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Copy of Life's a Dream
Transcript of Copy of Life's a Dream
LIFE IS A DREAM
(cc) photo by Metro Centric on Flickr
(cc) photo by Franco Folini on Flickr
(cc) photo by jimmyharris on Flickr
(cc) photo by Metro Centric on Flickr
by Pedro Calderon de la Barca
Pedro Calderon De La Barca
Could this play be turned into a modern day play? If so, how would you make Life’s a Dream a modern day play?
What do you think is the significance of the rhyming lines spoken only by a couple of the characters in this play?
"enotes." enotes. N.p., 31 October. Web. 2 Nov
"Wikipedia." wikipedia. N.p., 31 October. Web. 2
Nov 2011. <http://en.wikipedia.org/wiki/Life_is_a_Dream>.
Greenwald, Michael, Roger Schultz, and
Roberto Pomo. The Longman Anthology of
Drama and Theater: A Global Perspective.
San Francisco: Addison-Wesley Educational
Publishers Inc., 2001. 588-589. Print.
Minute History of the Drama. Alice B. Fort & Herbert S.
Kates. New York: Grosset & Dunlap, 1935. p. 31.
Pedro Calderón de la Barca was born in Madrid on January 17, 1600.
His mother past away when he was ten, and his father, who was secretary of the king's treasury, died five years after.
Calderón was educated at the Jesuit College in Madrid, where he prepared to take holy orders.
Before he finished his studies, he enrolled in the university at Salamanca in order to study law.
He did not give much attention to law studies, and began writing poetry instead.
He is recognized as Spain's greatist dramatist, wth his play "Life Is A Dream" being his most well known and most studied of works.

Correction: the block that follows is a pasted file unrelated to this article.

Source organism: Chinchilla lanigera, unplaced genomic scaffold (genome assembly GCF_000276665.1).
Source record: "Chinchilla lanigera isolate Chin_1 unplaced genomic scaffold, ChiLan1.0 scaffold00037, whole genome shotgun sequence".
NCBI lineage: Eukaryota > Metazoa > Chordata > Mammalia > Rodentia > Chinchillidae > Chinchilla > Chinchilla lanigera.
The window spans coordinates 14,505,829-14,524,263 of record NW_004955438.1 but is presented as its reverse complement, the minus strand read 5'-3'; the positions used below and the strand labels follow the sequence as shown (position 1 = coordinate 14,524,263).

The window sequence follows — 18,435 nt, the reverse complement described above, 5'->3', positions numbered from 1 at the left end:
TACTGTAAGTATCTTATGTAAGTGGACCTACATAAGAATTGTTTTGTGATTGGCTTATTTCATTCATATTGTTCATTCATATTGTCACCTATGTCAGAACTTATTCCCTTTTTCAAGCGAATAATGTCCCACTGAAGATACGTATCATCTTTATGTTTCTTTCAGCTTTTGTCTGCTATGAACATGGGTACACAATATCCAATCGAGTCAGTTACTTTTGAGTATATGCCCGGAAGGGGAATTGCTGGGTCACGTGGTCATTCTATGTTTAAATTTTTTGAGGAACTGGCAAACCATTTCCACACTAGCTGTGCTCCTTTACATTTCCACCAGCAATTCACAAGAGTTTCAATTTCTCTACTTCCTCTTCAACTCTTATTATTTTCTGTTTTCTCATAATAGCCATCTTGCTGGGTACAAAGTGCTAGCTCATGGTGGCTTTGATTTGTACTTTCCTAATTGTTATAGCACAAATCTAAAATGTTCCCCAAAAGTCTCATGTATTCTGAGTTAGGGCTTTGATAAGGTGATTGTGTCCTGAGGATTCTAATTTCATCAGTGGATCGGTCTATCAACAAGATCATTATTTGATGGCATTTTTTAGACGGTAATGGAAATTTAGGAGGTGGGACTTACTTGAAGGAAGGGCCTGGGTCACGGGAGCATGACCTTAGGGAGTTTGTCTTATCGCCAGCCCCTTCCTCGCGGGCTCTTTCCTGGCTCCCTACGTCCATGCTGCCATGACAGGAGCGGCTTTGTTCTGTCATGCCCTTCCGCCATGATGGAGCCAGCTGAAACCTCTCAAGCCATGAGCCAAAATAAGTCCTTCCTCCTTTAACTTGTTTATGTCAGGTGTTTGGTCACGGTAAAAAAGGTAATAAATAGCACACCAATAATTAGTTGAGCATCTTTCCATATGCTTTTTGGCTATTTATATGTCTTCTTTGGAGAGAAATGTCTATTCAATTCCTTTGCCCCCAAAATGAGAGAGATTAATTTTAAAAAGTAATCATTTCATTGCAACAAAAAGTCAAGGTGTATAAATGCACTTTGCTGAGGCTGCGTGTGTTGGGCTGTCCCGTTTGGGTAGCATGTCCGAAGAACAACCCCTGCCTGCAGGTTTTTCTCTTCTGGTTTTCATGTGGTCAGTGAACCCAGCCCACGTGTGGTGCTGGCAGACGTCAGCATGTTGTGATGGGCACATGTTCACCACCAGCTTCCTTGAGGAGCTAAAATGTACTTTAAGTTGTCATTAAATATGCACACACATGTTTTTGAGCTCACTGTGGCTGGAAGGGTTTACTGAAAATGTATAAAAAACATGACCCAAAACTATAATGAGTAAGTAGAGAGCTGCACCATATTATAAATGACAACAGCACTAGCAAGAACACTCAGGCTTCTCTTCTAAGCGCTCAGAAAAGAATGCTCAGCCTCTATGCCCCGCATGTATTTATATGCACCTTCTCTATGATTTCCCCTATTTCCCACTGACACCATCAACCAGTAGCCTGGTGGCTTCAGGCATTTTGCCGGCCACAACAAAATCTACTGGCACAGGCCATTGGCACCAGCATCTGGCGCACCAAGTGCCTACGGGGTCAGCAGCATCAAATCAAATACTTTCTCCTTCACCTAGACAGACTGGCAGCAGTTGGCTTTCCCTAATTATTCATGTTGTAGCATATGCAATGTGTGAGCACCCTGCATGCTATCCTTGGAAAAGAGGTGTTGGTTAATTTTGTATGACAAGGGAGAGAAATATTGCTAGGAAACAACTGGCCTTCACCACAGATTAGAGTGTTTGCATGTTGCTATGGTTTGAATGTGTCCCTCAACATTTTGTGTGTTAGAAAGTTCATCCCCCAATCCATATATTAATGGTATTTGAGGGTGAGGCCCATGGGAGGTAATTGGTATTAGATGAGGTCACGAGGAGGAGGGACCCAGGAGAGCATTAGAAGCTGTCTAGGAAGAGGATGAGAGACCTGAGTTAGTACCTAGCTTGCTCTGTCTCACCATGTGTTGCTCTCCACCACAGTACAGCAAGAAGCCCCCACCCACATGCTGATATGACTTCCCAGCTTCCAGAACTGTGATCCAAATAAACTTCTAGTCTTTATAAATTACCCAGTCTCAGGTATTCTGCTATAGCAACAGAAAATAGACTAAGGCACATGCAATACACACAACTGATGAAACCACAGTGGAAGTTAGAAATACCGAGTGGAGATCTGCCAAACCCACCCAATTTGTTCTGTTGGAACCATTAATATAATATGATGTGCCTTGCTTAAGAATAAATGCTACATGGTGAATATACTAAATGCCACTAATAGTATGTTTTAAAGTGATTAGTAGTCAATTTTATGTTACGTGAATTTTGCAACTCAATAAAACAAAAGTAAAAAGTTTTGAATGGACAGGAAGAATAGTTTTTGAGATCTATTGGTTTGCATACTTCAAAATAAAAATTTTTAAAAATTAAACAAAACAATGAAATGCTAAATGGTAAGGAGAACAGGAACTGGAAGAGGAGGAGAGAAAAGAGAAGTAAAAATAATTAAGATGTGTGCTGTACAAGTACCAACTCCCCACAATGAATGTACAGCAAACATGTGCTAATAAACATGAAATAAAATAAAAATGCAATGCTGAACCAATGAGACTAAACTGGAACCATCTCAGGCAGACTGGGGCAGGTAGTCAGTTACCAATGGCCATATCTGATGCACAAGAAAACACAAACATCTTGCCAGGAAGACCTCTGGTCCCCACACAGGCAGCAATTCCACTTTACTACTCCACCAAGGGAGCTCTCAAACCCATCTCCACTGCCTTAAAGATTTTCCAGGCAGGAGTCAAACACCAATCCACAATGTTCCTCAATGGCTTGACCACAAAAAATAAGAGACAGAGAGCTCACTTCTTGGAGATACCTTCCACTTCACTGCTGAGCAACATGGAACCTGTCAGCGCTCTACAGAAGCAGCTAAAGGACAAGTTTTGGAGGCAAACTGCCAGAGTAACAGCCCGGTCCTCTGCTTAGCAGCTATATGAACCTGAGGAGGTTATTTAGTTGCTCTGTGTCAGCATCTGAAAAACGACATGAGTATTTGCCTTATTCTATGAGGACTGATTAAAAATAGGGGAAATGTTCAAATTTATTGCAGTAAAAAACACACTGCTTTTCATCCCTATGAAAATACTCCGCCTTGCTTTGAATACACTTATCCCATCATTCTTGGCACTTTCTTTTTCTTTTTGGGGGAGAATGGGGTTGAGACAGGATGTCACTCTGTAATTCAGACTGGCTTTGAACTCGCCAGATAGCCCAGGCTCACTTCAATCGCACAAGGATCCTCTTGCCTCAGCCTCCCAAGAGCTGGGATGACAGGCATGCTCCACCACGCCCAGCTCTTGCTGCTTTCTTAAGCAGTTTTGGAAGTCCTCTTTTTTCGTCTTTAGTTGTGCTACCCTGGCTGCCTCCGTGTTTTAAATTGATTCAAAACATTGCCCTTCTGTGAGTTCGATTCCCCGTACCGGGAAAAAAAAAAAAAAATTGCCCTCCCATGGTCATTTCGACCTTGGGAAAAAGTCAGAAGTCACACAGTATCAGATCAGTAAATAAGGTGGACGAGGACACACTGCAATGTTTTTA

His father wanted young Pedro to become a priest, but he went against his father’s wishes.
Calderon’s personal crisis with faith is the central event of his life, which allows the reader to fully understand the significance of Life’s a Dream.
First appearing in 1635, "Life Is a Dream" has received praise and popularity.
It was first printed in Madrid with its first edition edited in 1636 by Calderón's brother José .
It was reprinted along with all of Calderón's work by his friend and biographer Juan de Vera Tassis y Villaroel in the years immediately following his death in 1681.
It was readily available in Spain and to translators, even when the Spanish drama was in decline.
The second version was written in 1673, which represents a synthesis of his personal, theatrical, and philosophical growth.
Calderón de la Barca, Pedro, Life Is a Dream, translated by
Edward and Elizabeth Huberman, in The Golden Age, selected and introduced by Norris Houghton, Dell,
1963, pp. 86-89.
De Armas, Frederick A., The Return of Astraea: An Astral-
Imperial Myth in Calderón, University Press of Kentucky, 1986, p. 122.
Pico della Mirandola, Giovanni, Oration on the Dignity of Man, available online at http:cscs.umich.edu/∼crshalizi Mirandola (August 31, 2005).
Sloman, A. E., "The Structure of Calderón's La vida es sueño," in Critical Essays on the Theatre of Calderón, edited by Bruce W. Wardropper, New York University Press, 1965, pp. 90-91.
What do you think is the significance of the subplot surrounding Rosaura's character?
What are your thoughts about Segismundo's action of imprisoning the rebel soldier at the end of the play. Was this action just? Unjust? Ironic?